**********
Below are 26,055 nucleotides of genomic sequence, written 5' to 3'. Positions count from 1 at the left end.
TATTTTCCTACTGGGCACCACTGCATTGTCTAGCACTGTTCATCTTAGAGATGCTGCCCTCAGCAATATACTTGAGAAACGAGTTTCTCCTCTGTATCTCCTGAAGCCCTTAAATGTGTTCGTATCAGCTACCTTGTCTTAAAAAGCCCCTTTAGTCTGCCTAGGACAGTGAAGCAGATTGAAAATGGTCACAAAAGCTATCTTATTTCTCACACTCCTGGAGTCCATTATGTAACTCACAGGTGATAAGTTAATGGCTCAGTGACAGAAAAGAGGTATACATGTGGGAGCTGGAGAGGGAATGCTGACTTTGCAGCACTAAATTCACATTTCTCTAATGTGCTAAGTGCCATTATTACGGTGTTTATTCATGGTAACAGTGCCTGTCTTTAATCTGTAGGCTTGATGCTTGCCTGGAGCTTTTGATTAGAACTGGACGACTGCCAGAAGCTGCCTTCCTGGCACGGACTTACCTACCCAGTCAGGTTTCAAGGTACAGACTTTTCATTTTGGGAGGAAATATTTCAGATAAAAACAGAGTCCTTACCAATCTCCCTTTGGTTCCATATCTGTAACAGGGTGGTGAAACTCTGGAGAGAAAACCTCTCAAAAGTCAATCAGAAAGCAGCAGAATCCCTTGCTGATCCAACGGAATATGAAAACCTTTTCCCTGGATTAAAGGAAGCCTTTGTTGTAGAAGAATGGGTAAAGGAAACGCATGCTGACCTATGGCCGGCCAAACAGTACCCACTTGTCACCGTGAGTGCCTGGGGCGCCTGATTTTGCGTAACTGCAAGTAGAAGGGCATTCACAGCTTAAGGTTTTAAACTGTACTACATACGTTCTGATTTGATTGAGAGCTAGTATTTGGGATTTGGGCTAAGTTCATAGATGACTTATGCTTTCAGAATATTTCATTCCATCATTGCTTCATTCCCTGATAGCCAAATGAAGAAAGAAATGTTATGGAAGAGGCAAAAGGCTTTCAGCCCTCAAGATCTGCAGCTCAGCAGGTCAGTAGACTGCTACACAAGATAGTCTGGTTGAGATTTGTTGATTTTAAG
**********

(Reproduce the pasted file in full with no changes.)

Below are 26,055 nucleotides of genomic sequence, written 5' to 3'. Positions count from 1 at the left end.
TATTTTCCTACTGGGCACCACTGCATTGTCTAGCACTGTTCATCTTAGAGATGCTGCCCTCAGCAATATACTTGAGAAACGAGTTTCTCCTCTGTATCTCCTGAAGCCCTTAAATGTGTTCGTATCAGCTACCTTGTCTTAAAAAGCCCCTTTAGTCTGCCTAGGACAGTGAAGCAGATTGAAAATGGTCACAAAAGCTATCTTATTTCTCACACTCCTGGAGTCCATTATGTAACTCACAGGTGATAAGTTAATGGCTCAGTGACAGAAAAGAGGTATACATGTGGGAGCTGGAGAGGGAATGCTGACTTTGCAGCACTAAATTCACATTTCTCTAATGTGCTAAGTGCCATTATTACGGTGTTTATTCATGGTAACAGTGCCTGTCTTTAATCTGTAGGCTTGATGCTTGCCTGGAGCTTTTGATTAGAACTGGACGACTGCCAGAAGCTGCCTTCCTGGCACGGACTTACCTACCCAGTCAGGTTTCAAGGTACAGACTTTTCATTTTGGGAGGAAATATTTCAGATAAAAACAGAGTCCTTACCAATCTCCCTTTGGTTCCATATCTGTAACAGGGTGGTGAAACTCTGGAGAGAAAACCTCTCAAAAGTCAATCAGAAAGCAGCAGAATCCCTTGCTGATCCAACGGAATATGAAAACCTTTTCCCTGGATTAAAGGAAGCCTTTGTTGTAGAAGAATGGGTAAAGGAAACGCATGCTGACCTATGGCCGGCCAAACAGTACCCACTTGTCACCGTGAGTGCCTGGGGCGCCTGATTTTGCGTAACTGCAAGTAGAAGGGCATTCACAGCTTAAGGTTTTAAACTGTACTACATACGTTCTGATTTGATTGAGAGCTAGTATTTGGGATTTGGGCTAAGTTCATAGATGACTTATGCTTTCAGAATATTTCATTCCATCATTGCTTCATTCCCTGATAGCCAAATGAAGAAAGAAATGTTATGGAAGAGGCAAAAGGCTTTCAGCCCTCAAGATCTGCAGCTCAGCAGGTCAGTAGACTGCTACACAAGATAGTCTGGTTGAGATTTGTTGATTTTAAG